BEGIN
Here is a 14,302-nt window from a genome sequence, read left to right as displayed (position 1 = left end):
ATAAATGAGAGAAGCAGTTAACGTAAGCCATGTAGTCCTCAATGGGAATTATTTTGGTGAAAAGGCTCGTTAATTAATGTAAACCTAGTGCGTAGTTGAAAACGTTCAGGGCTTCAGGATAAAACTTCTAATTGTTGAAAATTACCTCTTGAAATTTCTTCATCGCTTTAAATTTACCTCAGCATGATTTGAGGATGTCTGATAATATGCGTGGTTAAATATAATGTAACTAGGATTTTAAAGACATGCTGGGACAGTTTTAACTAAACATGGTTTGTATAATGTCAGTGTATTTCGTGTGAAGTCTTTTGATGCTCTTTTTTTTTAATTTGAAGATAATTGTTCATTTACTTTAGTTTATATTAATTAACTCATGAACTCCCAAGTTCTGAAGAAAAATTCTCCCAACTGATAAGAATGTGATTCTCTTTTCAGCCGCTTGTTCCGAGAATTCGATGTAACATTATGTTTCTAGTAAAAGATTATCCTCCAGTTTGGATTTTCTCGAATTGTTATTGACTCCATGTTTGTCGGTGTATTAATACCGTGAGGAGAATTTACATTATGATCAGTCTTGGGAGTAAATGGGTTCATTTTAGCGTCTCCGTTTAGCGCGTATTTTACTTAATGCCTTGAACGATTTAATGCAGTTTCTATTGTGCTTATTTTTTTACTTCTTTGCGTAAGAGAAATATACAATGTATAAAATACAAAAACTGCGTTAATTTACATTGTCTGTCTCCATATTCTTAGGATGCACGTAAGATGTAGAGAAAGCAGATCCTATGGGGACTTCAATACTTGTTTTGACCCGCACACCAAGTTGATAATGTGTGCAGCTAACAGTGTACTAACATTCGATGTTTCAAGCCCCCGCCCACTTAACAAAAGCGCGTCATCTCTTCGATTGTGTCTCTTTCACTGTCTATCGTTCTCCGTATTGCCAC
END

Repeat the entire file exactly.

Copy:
Here is a 14,302-nt window from a genome sequence, read left to right as displayed (position 1 = left end):
ATAAATGAGAGAAGCAGTTAACGTAAGCCATGTAGTCCTCAATGGGAATTATTTTGGTGAAAAGGCTCGTTAATTAATGTAAACCTAGTGCGTAGTTGAAAACGTTCAGGGCTTCAGGATAAAACTTCTAATTGTTGAAAATTACCTCTTGAAATTTCTTCATCGCTTTAAATTTACCTCAGCATGATTTGAGGATGTCTGATAATATGCGTGGTTAAATATAATGTAACTAGGATTTTAAAGACATGCTGGGACAGTTTTAACTAAACATGGTTTGTATAATGTCAGTGTATTTCGTGTGAAGTCTTTTGATGCTCTTTTTTTTTAATTTGAAGATAATTGTTCATTTACTTTAGTTTATATTAATTAACTCATGAACTCCCAAGTTCTGAAGAAAAATTCTCCCAACTGATAAGAATGTGATTCTCTTTTCAGCCGCTTGTTCCGAGAATTCGATGTAACATTATGTTTCTAGTAAAAGATTATCCTCCAGTTTGGATTTTCTCGAATTGTTATTGACTCCATGTTTGTCGGTGTATTAATACCGTGAGGAGAATTTACATTATGATCAGTCTTGGGAGTAAATGGGTTCATTTTAGCGTCTCCGTTTAGCGCGTATTTTACTTAATGCCTTGAACGATTTAATGCAGTTTCTATTGTGCTTATTTTTTTACTTCTTTGCGTAAGAGAAATATACAATGTATAAAATACAAAAACTGCGTTAATTTACATTGTCTGTCTCCATATTCTTAGGATGCACGTAAGATGTAGAGAAAGCAGATCCTATGGGGACTTCAATACTTGTTTTGACCCGCACACCAAGTTGATAATGTGTGCAGCTAACAGTGTACTAACATTCGATGTTTCAAGCCCCCGCCCACTTAACAAAAGCGCGTCATCTCTTCGATTGTGTCTCTTTCACTGTCTATCGTTCTCCGTATTGCCAC